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Despite IPO slowdown, ‘the pipeline is still particularly strong’: LSEG Director

London Stock Exchange Group Head of Capital Markets Murray Roos joins Yahoo Finance Live to discuss the state of the IPO market and why he's still bullish on it despite its recent slowdown.

Video transcript

SEANA SMITH: All right, well, the IPO market plunging in this year as market volatility and higher rates puts investors on edge. For more on this, I want to bring in Murray Roos, group head of capital markets at the London Stock Exchange. Murray, it's great to have you. Lots of talk this year about the global slowdown that we're seeing in IPOs. What are you seeing firsthand?

MURRAY ROOS: Well, thank you. It's a pleasure to be here. Yes, certainly. After a very busy year last year, where we saw, certainly, the highest capital raised in IPOs for almost a decade, we have seen a big slowdown this year. My sense is the pipeline is still particularly strong, though. And whilst we're not seeing transactions happen to the same extent as they did last year in the first two quarters of this year, this is merely pushing it down the road a little bit, rather than having this canceled.

And there's a lot of volatility in the market, as you rightly said-- the war in Ukraine, the remnants of COVID, the supply side crisis. We have interest rates, inflation, has led to a period of uncertainty, which needs to be worked out before these stocks come back to the market. But I'm pretty confident that we will see this, in fact, happen.

RACHELLE AKUFFO: And as you mentioned, this means IPOs getting pushed sort of just further down the pipeline. Is that the same case, though, with SPACs? We saw they wiped out half their value as investors really sort of lost their appetite for some of these risky growth stocks. Do you expect that we'll still see more SPAC action going forward?

MURRAY ROOS: Well, I think we've seen a particularly busy market for SPACs over the last couple of years. And my sense is that we won't see that repeat itself in the coming months. I think SPACs remain a very valid capital raising tool for financial markets around the world. But when valuations do get as high as they have been over the last little while, we see them proliferate like they did. And then, inevitably, we do see some underperformance thereafter. And so I wouldn't say we'll see as much action from the SPAC market in the months to come.

SEANA SMITH: Right, there's been lots of talk about layoffs not only in the tech sector, which was kind of leading the way. Now the talk has shifted, or the focus, I should say, has shifted to Wall Street, as we've seen the number of IPOs stall, as we've seen the M&A activity kind of dry up. Is this something that you are seeing? And I guess, what kind of insight can you give us, just in terms of some of the layoffs that we could potentially see as a result?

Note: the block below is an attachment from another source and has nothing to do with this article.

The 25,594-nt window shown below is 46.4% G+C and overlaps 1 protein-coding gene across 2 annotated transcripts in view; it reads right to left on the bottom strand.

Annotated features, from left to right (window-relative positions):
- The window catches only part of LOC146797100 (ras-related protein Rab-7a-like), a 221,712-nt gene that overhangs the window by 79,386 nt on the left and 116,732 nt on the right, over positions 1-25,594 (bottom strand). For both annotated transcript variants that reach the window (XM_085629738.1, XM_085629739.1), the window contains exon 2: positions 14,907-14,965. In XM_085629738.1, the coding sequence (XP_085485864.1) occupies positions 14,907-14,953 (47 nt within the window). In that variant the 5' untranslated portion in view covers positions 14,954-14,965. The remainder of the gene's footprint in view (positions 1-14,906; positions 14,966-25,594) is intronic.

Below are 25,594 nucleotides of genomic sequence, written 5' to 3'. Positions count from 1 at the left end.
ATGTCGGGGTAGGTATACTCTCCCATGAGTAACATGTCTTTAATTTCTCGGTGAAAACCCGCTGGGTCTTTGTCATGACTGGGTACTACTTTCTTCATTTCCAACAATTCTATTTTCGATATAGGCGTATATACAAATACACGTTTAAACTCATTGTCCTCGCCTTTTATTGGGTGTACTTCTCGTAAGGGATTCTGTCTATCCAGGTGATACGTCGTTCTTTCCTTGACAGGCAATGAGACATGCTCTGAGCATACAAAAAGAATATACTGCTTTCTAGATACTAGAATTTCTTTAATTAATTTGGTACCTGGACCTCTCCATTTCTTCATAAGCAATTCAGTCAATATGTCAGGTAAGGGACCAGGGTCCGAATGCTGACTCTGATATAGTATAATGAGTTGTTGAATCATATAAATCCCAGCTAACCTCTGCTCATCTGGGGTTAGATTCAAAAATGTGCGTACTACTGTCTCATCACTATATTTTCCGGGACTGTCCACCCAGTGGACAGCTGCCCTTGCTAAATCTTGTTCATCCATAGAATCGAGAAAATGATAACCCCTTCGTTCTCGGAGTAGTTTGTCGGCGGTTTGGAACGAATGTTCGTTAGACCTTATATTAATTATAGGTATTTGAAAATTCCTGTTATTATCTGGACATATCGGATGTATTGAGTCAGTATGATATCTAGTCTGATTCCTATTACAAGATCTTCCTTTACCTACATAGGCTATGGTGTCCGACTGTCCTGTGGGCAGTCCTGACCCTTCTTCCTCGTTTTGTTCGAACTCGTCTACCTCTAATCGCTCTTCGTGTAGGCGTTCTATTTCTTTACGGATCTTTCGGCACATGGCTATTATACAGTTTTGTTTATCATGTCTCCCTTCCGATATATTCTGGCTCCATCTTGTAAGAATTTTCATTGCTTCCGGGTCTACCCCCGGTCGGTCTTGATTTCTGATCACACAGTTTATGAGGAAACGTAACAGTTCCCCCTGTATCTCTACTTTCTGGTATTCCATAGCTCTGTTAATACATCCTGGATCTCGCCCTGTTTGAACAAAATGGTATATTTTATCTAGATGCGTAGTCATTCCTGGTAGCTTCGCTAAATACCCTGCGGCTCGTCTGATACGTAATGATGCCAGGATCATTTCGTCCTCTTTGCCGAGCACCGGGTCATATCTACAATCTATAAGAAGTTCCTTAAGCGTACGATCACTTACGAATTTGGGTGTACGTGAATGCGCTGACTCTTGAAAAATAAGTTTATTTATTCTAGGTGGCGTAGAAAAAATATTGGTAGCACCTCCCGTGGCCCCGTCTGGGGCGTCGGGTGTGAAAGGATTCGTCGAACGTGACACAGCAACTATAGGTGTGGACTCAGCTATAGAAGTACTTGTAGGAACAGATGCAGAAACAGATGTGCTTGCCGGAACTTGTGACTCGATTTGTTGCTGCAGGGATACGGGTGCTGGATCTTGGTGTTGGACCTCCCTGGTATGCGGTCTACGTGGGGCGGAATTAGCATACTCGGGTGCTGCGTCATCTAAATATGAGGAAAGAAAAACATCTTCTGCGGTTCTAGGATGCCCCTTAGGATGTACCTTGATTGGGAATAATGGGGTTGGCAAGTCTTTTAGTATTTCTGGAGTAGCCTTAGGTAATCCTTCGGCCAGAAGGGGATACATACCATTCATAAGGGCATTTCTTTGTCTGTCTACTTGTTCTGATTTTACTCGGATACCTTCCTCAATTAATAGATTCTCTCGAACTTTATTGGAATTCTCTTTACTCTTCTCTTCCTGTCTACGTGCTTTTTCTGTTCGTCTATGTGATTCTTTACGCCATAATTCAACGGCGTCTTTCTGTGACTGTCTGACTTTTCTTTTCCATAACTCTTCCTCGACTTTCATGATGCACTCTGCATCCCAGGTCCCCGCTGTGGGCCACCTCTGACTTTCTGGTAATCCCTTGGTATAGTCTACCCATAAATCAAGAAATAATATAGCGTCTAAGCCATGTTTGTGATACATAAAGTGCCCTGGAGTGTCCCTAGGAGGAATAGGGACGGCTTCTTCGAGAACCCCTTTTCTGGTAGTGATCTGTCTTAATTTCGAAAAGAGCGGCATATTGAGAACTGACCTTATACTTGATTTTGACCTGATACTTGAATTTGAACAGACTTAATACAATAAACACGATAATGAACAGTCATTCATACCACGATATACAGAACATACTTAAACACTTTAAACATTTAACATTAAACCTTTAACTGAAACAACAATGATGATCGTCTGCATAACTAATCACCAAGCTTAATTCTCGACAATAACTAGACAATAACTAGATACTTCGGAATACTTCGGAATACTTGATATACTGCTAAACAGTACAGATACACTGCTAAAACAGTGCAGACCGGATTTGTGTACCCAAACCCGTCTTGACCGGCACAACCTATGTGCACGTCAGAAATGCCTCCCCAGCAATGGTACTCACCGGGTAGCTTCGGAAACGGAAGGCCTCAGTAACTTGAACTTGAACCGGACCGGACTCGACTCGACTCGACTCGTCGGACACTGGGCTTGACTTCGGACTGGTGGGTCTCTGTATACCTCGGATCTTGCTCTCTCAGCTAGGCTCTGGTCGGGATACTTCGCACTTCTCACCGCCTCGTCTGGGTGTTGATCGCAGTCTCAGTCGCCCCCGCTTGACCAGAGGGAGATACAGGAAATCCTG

MURRAY ROOS: Well, I think it's natural. As we see these periods of inflation, we see a lot of cost pressure in the system. We see some business activity decelerate, as a result of this, that there will be winners and losers. On the flip side, you also do see certain parts of the financial economy that will benefit from rising interest rates. And whilst the primary market side and the IPO side of the business is relatively lackluster at the moment, many of the businesses in the financial sector that benefit from transaction volumes are seeing a lot of good of good activity.

So I would hesitate to call in the financial sector a broad brush increase in layoffs coming, because I think that there will inevitably be winners and losers, depending on their particular niche. But, you know, clearly, you're right. As we do see consistent pricing pressure, and we do see interest rates start to take hold, it's very likely that we will see a slowdown in broader sectors, which will inevitably lead to layoffs.

RACHELLE AKUFFO: And we know that the Fed is obviously keeping more of an eye on what's happening with inflation and unemployment than it is on what's happening with equity markets. But when you look at what the European Central Bank is also trying to do to sort of battle inflation, and obviously, a more direct impact there on the economies because of Russia's invasion of Ukraine, what is that doing to market sentiment over there?

MURRAY ROOS: Well, I tell you, it's pretty similar to what we're seeing. We're all keeping at what we're seeing here in the US. We're all keeping our eyes very closely on interest rates as an indicator to what might happen to economic activity in the future. You're right. In Europe, there is another dimension, which is perhaps a little bit more of a direct effect from the war in Russia or the war in Ukraine. But I think that there's caution, which has led to a slight risk adversity that we've seen over the last little while. And I'd say that probably characterizes the sentiment at the moment.

SEANA SMITH: Murray Roos, great to have you. London Stock Exchange group head of capital markets, thanks so much for joining us.